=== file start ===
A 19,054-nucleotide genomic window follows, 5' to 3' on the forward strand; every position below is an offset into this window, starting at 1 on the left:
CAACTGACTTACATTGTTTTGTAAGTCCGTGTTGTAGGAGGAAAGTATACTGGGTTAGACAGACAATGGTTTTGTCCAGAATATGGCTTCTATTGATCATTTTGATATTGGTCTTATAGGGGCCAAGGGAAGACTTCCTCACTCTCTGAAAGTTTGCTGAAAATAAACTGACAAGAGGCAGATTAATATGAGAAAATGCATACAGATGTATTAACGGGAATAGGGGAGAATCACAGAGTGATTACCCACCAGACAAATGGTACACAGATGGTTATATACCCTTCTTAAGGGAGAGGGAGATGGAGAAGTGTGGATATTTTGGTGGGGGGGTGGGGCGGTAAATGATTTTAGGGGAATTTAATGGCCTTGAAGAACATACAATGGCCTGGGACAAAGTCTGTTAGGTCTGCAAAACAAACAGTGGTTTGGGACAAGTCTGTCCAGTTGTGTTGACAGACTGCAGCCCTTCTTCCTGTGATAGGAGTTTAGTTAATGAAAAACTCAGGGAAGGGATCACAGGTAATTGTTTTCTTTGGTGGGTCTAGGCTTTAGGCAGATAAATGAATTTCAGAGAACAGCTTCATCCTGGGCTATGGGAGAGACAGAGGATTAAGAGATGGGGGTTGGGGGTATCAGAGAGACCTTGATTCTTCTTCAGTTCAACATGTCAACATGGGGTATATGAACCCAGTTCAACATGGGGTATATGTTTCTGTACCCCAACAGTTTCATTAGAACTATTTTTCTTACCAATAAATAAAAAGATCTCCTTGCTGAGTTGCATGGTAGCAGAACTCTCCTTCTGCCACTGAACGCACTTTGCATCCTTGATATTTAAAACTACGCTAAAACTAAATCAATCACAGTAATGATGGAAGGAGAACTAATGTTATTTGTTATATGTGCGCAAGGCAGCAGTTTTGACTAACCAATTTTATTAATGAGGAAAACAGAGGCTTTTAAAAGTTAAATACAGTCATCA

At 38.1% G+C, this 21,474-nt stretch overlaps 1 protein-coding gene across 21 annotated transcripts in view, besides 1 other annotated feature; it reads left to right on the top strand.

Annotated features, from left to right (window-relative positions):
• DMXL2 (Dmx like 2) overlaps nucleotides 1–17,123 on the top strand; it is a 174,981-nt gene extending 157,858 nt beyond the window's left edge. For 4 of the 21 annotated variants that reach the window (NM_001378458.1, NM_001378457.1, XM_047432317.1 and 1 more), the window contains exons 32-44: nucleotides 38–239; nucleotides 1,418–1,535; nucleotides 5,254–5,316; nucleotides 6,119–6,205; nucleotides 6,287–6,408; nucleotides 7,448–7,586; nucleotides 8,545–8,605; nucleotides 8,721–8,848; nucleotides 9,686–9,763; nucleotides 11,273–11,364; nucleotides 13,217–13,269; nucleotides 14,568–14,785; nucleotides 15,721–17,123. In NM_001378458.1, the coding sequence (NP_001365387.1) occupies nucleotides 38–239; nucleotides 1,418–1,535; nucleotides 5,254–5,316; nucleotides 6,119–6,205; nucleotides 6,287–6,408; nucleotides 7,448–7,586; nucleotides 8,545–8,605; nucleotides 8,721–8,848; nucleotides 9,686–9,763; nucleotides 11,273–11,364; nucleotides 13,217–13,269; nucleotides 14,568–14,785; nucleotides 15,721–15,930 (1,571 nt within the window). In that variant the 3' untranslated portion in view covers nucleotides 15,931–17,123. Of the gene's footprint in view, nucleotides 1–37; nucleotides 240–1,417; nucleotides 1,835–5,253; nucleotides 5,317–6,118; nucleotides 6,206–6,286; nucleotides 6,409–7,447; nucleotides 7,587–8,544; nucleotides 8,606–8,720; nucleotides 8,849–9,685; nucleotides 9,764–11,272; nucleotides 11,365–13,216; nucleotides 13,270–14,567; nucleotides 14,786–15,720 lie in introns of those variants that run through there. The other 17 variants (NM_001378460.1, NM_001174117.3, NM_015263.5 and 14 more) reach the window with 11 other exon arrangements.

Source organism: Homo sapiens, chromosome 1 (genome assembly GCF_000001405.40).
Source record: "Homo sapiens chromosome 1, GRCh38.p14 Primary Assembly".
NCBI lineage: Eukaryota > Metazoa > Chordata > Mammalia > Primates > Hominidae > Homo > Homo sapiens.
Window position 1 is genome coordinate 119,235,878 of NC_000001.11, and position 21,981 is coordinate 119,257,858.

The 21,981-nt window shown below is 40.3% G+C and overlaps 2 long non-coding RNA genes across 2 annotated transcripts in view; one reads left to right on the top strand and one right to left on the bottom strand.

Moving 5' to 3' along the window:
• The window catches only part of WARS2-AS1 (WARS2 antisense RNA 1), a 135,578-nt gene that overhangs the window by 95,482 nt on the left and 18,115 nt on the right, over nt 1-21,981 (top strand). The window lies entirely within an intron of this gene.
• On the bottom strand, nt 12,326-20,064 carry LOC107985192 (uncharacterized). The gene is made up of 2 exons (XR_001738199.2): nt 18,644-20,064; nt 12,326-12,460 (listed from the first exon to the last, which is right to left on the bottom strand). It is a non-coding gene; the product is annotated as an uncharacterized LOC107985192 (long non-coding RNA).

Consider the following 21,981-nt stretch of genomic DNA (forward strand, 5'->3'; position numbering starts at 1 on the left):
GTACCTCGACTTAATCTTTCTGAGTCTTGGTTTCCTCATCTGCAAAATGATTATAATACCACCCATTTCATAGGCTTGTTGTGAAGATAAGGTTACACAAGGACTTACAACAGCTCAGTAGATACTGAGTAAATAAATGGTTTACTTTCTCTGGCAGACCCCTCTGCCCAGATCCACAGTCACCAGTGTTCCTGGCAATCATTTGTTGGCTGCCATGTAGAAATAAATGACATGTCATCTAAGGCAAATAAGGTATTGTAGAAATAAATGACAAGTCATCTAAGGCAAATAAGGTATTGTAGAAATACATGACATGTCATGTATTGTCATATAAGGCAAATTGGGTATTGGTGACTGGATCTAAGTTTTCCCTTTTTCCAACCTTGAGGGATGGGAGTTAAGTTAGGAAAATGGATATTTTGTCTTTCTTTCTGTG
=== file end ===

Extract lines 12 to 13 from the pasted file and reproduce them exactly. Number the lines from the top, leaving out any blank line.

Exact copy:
• The window catches only part of WARS2-AS1 (WARS2 antisense RNA 1), a 135,578-nt gene that overhangs the window by 95,482 nt on the left and 18,115 nt on the right, over nt 1-21,981 (top strand). The window lies entirely within an intron of this gene.
• On the bottom strand, nt 12,326-20,064 carry LOC107985192 (uncharacterized). The gene is made up of 2 exons (XR_001738199.2): nt 18,644-20,064; nt 12,326-12,460 (listed from the first exon to the last, which is right to left on the bottom strand). It is a non-coding gene; the product is annotated as an uncharacterized LOC107985192 (long non-coding RNA).